Synopses & Reviews
The philosopher Immanuel Kant writes in the popular introduction to his philosophy: "There is no single book about metaphysics like we have in mathematics. If you want to know what mathematics is, just look at Euclid's Elements." (Prolegomena Paragraph 4) Even if the material covered by Euclid may be considered elementary for the most part, the way in which he presents essential features of mathematics in a much more general sense, has set the standards for more than 2000 years. He displays the axiomatic foundation of a mathematical theory and its conscious development towards the solution of a specific problem. We see how abstraction works and how it enforces the strictly deductive presentation of a theory. We learn what creative definitions are and how the conceptual grasp leads to the classification of the relevant objects. For each of Euclid's thirteen Books, the author has given a general description of the contents and structure of the Book, plus one or two sample proofs. In an appendix, the reader will find items of general interest for mathematics, such as the question of parallels, squaring the circle, problem and theory, what rigour is, the history of the platonic polyhedra, irrationals, the process of generalization, and more. This is a book for all lovers of mathematics with a solid background in high school geometry, from teachers and students to university professors. It is an attempt to understand the nature of mathematics from its most important early source.
B. Artmann Euclid - The Creation of Mathematics "The author invites the 'lover of mathematics' to have a peek, via a gentle introduction and presentation of Euclid's Elements, with detours to previous Greek geometers, whose work has been incorporated in the Elements. The contents of the Elements are presented book by book . . . with full statements of the definitions, axioms, propositions, and proofs involved. There are . . . notes to subsequent development of Euclidean themes . . . justifications of steps of proof and of the sequence in which results appear . . . An original and pleasing feature of the book consists in the references to Greek architecture, which emphasize the pervasiveness of the concern for proportion in Greek culture, as well as the references to archaeological finds of dodecahedra- and icosahedra-shaped objects."--AMERICAN MATHEMATICAL SOCIETY
Written by an authority on the history of Greek mathematics, as well as outstanding geometer, this book on the beginnings of mathematics is clearly written, interesting, and insightful--giving a fresh look at the subject. With the current interest in Euclid, this accessible presentation should interest a wide audience. 116 illus.
This book is for all lovers ofmathematics. It is an attempt to under stand the nature of mathematics from the point of view of its most important early source. Even if the material covered by Euclid may be considered ele mentary for the most part, the way in which he presents it has set the standard for more than two thousand years. Knowing Euclid's Elements may be ofthe same importance for a mathematician today as knowing Greek architecture is for an architect. Clearly, no con temporary architect will construct a Doric temple, let alone organize a construction site in the way the ancients did. But for the training ofan architect's aesthetic judgment, a knowledge ofthe Greek her itage is indispensable. I agree with Peter Hilton when he says that genuine mathematics constitutesone ofthe finest expressions ofthe human spirit, and I may add that here as in so many other instances, we have learned that language ofexpression from the Greeks. While presenting geometry and arithmetic Euclid teaches us es sential features of mathematics in a much more general sense. He displays the axiomatic foundation of a mathematical theory and its conscious development towards the solution of a specific problem. We see how abstraction works and enforces the strictly deductive presentation ofa theory. We learn what creative definitions are and v VI ----=P: . .: re: .:::: fa=ce how a conceptual grasp leads to toe classification ofthe relevant ob jects."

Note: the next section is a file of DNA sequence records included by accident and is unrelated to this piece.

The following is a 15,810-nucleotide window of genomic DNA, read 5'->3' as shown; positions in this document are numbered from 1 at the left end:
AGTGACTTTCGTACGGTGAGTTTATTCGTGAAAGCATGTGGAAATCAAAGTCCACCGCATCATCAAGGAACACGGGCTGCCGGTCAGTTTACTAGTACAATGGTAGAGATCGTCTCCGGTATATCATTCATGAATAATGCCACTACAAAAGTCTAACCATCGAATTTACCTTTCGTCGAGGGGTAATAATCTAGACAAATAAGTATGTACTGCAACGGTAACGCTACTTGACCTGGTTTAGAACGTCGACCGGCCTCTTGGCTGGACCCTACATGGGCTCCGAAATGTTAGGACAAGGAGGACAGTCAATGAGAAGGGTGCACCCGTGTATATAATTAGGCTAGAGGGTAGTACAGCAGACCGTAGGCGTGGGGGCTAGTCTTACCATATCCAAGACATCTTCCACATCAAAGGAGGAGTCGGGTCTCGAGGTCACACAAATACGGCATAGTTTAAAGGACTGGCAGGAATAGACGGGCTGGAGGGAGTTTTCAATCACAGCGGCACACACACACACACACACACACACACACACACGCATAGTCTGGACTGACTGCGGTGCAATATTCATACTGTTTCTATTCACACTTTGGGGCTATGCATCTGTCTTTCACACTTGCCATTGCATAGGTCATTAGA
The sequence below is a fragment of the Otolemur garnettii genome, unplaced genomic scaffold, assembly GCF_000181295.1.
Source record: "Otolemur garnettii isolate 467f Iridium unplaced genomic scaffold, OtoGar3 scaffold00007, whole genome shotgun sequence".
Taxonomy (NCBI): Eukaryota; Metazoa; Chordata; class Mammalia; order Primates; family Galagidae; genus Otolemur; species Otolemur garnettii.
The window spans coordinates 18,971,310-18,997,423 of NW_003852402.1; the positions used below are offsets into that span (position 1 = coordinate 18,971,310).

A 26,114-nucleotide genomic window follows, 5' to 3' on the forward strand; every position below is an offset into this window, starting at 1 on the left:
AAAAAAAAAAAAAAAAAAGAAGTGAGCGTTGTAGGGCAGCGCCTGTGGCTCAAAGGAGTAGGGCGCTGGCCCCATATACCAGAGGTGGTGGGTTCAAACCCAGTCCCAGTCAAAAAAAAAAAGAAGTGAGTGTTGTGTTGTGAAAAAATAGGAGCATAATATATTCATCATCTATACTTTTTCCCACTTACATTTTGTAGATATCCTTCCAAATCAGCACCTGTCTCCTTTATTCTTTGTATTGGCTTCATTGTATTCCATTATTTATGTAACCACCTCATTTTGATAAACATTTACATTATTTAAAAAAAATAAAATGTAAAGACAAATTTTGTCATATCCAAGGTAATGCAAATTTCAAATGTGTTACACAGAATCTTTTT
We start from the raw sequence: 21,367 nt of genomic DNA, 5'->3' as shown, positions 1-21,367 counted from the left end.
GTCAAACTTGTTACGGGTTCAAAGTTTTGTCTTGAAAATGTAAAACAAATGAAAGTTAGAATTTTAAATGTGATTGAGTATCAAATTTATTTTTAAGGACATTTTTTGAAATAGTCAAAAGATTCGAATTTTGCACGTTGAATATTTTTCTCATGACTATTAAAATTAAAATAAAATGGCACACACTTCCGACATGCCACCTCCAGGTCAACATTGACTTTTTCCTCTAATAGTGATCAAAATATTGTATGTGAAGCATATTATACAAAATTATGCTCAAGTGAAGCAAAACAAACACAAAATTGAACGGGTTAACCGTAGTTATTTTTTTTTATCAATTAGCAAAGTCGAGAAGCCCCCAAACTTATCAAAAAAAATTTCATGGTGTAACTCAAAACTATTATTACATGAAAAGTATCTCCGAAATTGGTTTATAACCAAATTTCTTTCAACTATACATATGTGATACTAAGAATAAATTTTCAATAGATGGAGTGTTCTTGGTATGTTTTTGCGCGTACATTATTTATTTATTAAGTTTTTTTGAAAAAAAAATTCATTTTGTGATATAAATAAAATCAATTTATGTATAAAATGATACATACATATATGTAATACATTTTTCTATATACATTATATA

Euclid presents the essential of mathematics in a manner which has set a high standard for more than 2000 years. This book, an explanation of the nature of mathematics from its most important early source, is for all lovers of mathematics with a solid background in high school geometry, whether they be students or university professors.
Table of Contents
Preface *Notes to the reader *General historical remarks *The Origins of Mathematics I: The Testimony of Eudemus *Euclid: Book I *Origin of Mathematics 2: Parallels and Axioms *Origins of Mathematics 3: Pythagoras of Samos *Euclid: Book II *Origin of Mathematics 4: Squaring the Circle *Euclid: Book III *Origin of Mathematics 5: Problems and Theories *Euclid: Book IV *Origin of Mathematics 6: The Birth of Rigor *Origin of Mathematics 7: Polygons after Euclid *Euclid: Book V *Euclid: Book VI *Origin of Mathematics 8:Be Wise, Generalize *Euclid: Book VII *Origin of Mathematics 9: Nicomachus and Diophantus *Euclid:Book VIII *Origins of Mathematics 10: Tools and Theorems *Euclid: Book IX *Origin of Mathematics 11: Math is Beautiful *Euclid: Book X *Origins of Mathematics 12: Incommensurability and Irrationality *Euclid: Book XI *Origins of Mathematics 13: The Role of Defiinitions *Euclid: Book XII *Origins of Mathematics 14: The Taming of the Infinite *Euclid: Book XIII *Origin of Mathematics 15: Symmetry Through the Ages *Origin of Mathematics 16: The Origin of the Elements *Notes *Bibliography *Index